Schecter Tempest Guitar Review [Vintage Custom White]

schecter guitar

Most guitarist have G.A.S (Gear – Acquisition – Syndrome) and love buying new musical gear for their gigs and rock ‘n roll addictions. But when it comes to purchasing the right guitar for your taste, it might become a bit overwhelming; there are just so many varieties of instruments to choose from. To make things easier for you, Gear Vault is here to help!

Have you been looking around for a well-toned, well-styled and well-priced electric guitar? Let me introduce you to one of the sexiest axes I’ve had the honor to play this week, the Schecter Tempest in Vintage White. The body of this guitar is made out of mahogany with a maple top for a more resonant and richer tone, though a bit on the bright side, which will helps it cut through the mix really well. For an incredible punch, the guitar is equipped with a pair of Duncan Designed HB-102 humbuckers which really carry the load. The axe has a nice play-able neck. The mahogany neck which is three-pieced with a rosewood fretboard really forms to my hand nicely. For the tuning to stay dead-on, the axe is equipped with quality Grover tuners — my personal favorite.

In its over-all elegant make-up, it consists of a multi-ply binding, inlays that are split crown, pickups that are Duncan design, larger frets. At first glance you might think this is an expensive git-fiddle and costs a ton, but actually it only costs around $500 big ones.

Schecter Tempest is absolutely beautiful and can handle many different types of music, from blues, rock, hard rock, to metal. Go play one, I am sure you’ll be amazed.

Schecter Tempest Video Overview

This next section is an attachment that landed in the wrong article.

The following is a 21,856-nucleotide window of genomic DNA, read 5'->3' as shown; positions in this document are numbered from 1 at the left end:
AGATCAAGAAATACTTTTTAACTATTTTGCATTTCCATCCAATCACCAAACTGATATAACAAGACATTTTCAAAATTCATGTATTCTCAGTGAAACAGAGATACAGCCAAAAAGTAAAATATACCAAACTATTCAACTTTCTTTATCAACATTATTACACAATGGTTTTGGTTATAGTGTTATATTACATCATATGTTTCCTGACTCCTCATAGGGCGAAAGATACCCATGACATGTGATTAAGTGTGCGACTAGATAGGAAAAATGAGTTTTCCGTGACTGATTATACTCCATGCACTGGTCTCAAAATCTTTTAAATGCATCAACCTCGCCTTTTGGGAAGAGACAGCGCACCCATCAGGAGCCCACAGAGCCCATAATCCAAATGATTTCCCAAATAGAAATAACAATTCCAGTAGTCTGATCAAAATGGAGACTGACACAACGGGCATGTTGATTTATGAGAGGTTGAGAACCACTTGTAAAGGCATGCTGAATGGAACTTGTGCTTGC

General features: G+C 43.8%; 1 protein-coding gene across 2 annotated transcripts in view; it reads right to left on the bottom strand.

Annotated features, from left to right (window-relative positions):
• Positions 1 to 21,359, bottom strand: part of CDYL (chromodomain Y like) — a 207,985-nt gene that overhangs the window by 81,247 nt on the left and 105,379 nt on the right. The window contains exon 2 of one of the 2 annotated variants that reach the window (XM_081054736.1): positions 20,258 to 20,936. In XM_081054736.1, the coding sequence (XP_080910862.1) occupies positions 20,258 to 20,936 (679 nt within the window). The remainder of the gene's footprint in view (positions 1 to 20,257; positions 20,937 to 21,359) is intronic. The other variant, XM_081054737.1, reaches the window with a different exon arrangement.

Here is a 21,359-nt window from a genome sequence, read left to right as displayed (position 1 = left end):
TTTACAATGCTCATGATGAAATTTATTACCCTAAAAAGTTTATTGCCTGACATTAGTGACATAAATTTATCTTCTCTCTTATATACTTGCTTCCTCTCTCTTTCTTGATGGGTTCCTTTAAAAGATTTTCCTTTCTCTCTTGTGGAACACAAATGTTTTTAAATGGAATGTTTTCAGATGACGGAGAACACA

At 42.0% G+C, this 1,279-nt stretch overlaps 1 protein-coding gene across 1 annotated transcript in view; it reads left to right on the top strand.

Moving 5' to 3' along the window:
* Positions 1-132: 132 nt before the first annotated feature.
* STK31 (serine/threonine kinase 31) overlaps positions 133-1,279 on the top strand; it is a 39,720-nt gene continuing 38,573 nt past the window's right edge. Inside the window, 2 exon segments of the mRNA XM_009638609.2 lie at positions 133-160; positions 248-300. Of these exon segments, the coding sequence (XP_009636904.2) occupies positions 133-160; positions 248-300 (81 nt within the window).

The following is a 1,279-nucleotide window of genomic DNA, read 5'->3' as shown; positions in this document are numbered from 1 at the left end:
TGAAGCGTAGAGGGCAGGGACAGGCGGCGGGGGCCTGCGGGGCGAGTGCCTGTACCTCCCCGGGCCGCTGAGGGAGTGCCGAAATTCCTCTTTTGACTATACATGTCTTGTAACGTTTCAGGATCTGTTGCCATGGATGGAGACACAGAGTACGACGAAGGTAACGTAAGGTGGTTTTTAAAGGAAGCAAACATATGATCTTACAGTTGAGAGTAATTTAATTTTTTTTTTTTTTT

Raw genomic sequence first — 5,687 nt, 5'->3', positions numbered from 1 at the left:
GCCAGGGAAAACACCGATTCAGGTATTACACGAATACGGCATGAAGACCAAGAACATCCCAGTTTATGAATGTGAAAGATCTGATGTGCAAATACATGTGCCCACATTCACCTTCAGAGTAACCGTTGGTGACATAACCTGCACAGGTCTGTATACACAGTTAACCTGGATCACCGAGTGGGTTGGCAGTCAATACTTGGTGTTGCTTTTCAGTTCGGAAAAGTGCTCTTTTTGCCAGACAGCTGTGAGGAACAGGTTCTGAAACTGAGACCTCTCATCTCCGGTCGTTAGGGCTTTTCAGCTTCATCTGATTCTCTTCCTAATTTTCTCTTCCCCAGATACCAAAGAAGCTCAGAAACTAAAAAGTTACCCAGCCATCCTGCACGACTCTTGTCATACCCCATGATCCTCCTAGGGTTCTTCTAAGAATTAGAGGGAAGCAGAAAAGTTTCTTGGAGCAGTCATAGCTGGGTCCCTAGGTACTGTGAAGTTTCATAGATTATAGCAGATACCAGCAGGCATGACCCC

Schecter Hellraiser Tempest Guitar Review

Schecter Hellraiser Tempest

Rock guitars are usually pretty simple. Sure, there are those who insist on axes with scalloped fingerboards, seven strings, and so forth, but, at the end of the day, a good piece of wood, a couple hot and tone-filled pickups, and a fast neck will get most rockers over the finish line. Schecter knows this and has based much of their line around this concept. One of their offerings that fits this bill is the Hellraiser Tempest.

The Tempest features a mahogany body with a maple top, a three-piece mahogany neck with 24 extra-jumbo frets and gothic cross position markers, and a scale length of 24 ¾ inches, which gives the Tempest a true old-school feel. Most rock players will feel pretty much at home with this set of appointments and will be able to use the Tempest to rock any house in the world.

Electronics on the Tempest continue on the rock-approved path with two EMG 81-TW and 89 active humbuckers, volume and tone controls for each, and a three-way selector switch. The hardware on this Hellraiser is all black chrome and includes a TonePros bridge, Schecter locking tuners, and a string-thru-body design rather than a traditional tailpiece. Savvy guitar buyers will see the Tempest as Schecter’s take on the venerable Les Paul design with updates that are popular with today’s players and a body shape that is a bit more rock and roll.

Those inspired by the great rock tones of days gone by as well as this years’ crop of heaviness would do well to check out a Tempest before making their next guitar buy, as this Schecter might be their new best friend.

Schecter Tempest Video Overview


  1. I came across this while doing some research on the Tempest and found a few things confussing and misleading.

    This guitar is the “Schecter Tempest Custom” in Vintage White.
    It has a maple cap and costs around $700

    There is a “Schecter Tempest Standard” version that has slightly lower quality p/u’s and no maple cap. Which sells for $500-550

    The guitar in this review does not sell for $500

    Other than the out of sequence name and misquoted price it’s a decent review.

  2. You have to take in consideration that this was posted over a year ago. Prices on the Schecter Tempest Custom guitars have increased since then. is currently blowing out The Tempest Custom (in vintage white) for $599. This time last year they were selling for $499.

  3. The reason why it is more is because the old version (the one in this review) actually had duncan designed pickups just like the standard, but the new tempest custom’s have real seymour duncan pickups. That’s why the new version is $700. I just bought a standard though, can’t wait for it to get here 😀

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